Make Eye Drops a Practice Builder

Natural homeopathic eye drops can be part of your treatment plan for a variety of ocular conditions. A key to success: Offer drops for sale, and make it easy for patients to comply.

Conditions such as dry eye, irritation from contact lens wear, cataracts and the occurrence of floaters afflicts a large and diverse cross section of optometric patients. Among the treatment plans you can offer for these conditions are homeopathic eye drops from Natural Ophthalmics. If you start selling the eye drops, you will find that they are a patient loyalty builder, with patients happy to find relief for ongoing conditions, and a revenue-generator, to boot.

Introduce the Eye Drops As a Standard Treatment Option

Natural Ophthalmics offers a wide range of products that are effective with floaters, cataracts, dry eye and contact lens wear. You can have your patients use the oral eye spray (Total Ocular Spray) and the company’s cataract eye drops for eight months and then have them back for a follow-up visit. At this point the least improvement in acuity is half a line better with the best improvement three full lines. You can recommend this protocol to patients who do not want to have surgery or have eye conditions that would cause a higher risk of vision loss post-surgery.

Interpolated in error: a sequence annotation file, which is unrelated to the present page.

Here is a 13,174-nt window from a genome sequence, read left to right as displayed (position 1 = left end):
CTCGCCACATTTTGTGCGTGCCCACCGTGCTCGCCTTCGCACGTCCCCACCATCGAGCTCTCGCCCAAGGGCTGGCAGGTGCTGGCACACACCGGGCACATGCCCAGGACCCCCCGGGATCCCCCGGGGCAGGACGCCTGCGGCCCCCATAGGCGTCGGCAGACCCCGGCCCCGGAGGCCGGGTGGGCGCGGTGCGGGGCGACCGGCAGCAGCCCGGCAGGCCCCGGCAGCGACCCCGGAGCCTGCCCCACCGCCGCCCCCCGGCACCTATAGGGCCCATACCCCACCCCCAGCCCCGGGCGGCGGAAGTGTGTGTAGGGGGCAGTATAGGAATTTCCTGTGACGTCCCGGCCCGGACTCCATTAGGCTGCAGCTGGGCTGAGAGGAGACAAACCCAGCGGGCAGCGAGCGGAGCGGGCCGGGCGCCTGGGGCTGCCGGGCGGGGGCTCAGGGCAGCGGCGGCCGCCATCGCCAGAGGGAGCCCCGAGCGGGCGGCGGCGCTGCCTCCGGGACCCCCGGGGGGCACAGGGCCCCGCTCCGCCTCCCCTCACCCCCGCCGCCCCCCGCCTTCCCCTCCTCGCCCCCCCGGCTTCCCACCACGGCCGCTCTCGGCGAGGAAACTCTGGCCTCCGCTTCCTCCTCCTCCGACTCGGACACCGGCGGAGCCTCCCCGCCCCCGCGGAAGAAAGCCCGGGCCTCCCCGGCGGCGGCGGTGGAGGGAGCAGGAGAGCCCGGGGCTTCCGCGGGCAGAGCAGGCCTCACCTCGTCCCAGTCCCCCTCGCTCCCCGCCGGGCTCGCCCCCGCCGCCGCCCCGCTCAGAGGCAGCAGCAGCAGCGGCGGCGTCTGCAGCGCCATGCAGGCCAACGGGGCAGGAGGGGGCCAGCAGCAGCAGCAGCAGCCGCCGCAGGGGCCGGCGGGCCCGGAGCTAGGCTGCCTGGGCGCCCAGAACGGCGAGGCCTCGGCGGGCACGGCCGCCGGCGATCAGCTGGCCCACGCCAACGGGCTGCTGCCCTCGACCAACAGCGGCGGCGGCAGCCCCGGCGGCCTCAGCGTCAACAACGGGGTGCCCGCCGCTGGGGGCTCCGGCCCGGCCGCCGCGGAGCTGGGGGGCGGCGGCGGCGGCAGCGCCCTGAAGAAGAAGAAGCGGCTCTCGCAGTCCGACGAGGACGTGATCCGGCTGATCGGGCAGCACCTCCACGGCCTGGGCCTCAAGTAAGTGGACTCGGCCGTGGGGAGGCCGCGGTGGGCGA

Natural Ophthalmic products come as drops, pellets and an oral spray. For people with dry eye syndrome you can prescribe tear stimulant drops, for cataracts you can prescribe Total Ocular Spray and cataract drops or cataract pellets. For corneal staining, you can prescribe Ortho-K Thick for night time and Ortho K Thin for daytime with or without contact lens wear.

The biggest advantage of these products is that there are virtually no side effects and all of the eye drops can be used with or without contact lenses on. There are no steroids in them, and they are only sold through professionals.